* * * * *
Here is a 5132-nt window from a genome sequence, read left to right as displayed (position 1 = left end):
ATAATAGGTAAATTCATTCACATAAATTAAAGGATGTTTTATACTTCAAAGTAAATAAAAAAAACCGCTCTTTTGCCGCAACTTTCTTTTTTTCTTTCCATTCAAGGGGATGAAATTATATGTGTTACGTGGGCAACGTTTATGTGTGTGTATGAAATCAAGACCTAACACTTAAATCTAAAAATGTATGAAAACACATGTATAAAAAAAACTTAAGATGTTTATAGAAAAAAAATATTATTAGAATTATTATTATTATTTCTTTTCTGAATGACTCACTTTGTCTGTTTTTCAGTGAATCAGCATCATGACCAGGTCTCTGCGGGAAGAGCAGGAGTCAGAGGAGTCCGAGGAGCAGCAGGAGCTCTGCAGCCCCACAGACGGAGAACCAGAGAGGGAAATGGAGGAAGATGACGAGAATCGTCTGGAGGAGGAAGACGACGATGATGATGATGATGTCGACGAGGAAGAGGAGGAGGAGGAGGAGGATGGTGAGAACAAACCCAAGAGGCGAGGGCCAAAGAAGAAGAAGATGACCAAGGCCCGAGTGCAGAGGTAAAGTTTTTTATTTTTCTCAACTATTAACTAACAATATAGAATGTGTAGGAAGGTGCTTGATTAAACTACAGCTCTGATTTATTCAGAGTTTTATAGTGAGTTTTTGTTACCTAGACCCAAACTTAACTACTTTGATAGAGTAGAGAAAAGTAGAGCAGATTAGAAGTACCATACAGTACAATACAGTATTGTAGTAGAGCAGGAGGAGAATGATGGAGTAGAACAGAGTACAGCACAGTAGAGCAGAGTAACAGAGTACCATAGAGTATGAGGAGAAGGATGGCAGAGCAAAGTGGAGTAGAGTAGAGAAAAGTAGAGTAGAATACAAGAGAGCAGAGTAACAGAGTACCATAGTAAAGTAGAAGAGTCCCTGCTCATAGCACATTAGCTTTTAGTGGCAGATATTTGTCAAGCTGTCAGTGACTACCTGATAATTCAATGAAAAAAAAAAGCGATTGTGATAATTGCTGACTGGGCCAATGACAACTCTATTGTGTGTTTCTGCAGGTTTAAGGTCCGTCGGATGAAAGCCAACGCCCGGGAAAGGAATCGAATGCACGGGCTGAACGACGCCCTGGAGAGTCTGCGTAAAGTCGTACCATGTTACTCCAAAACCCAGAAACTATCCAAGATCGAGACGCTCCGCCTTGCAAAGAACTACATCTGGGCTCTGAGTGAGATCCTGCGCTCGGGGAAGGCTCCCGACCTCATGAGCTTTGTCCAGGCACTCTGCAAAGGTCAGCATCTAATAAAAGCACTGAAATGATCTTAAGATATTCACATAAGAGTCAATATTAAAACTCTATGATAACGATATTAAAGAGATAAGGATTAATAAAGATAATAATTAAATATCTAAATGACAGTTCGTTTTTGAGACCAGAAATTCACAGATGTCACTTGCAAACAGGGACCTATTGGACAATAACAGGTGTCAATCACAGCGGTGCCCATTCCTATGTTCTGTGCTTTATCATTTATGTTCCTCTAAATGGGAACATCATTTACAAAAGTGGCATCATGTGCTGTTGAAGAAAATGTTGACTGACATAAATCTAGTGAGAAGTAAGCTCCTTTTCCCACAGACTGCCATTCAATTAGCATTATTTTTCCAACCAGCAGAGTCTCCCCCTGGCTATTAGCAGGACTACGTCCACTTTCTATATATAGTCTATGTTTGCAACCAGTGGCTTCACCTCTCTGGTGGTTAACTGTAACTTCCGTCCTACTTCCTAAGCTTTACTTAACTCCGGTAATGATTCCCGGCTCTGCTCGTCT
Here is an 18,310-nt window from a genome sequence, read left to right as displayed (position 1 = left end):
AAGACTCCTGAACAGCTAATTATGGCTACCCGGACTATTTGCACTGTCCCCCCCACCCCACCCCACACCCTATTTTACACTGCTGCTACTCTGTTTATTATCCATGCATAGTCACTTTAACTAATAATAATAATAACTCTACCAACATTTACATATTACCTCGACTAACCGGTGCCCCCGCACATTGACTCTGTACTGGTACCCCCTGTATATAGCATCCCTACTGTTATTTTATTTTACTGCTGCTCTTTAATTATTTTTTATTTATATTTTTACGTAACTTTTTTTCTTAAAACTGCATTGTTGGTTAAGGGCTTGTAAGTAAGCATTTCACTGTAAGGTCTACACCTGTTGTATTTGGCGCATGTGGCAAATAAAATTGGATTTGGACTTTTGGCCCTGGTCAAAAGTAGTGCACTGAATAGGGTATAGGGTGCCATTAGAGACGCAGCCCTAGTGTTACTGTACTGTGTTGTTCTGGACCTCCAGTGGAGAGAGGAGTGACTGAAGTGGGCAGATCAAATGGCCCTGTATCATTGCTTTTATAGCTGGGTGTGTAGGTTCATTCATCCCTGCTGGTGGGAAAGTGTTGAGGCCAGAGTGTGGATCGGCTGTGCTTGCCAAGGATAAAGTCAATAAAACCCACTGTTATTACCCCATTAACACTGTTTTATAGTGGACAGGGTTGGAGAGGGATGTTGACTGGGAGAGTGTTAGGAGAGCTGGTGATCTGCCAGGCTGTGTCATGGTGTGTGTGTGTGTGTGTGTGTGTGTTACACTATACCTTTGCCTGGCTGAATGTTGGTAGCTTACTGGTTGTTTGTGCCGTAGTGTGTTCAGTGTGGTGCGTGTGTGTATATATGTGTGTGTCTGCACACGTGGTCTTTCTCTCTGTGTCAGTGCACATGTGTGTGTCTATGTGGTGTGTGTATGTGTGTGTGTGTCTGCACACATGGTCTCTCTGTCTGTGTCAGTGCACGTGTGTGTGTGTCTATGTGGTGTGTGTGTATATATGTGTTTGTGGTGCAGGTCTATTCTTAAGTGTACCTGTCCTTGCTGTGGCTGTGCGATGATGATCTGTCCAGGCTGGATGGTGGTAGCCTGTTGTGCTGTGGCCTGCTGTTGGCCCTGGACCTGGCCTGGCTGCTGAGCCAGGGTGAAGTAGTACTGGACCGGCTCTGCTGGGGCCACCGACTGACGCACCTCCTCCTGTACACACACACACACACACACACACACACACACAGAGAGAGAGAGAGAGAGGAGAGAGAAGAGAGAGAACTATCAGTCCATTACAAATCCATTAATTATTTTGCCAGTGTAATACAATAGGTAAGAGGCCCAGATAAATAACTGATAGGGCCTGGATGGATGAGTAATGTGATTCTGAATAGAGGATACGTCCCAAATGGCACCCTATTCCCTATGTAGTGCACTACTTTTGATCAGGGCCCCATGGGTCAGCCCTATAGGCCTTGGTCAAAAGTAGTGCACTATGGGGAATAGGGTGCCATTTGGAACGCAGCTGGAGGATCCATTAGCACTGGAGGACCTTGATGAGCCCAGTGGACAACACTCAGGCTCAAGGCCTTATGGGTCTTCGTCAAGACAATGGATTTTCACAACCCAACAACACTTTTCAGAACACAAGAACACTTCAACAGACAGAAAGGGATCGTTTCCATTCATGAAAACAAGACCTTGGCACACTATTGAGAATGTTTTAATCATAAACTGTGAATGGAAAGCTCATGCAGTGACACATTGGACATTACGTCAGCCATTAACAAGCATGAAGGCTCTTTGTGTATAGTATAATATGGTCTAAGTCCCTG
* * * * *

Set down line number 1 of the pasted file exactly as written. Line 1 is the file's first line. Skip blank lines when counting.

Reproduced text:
Here is a 5132-nt window from a genome sequence, read left to right as displayed (position 1 = left end):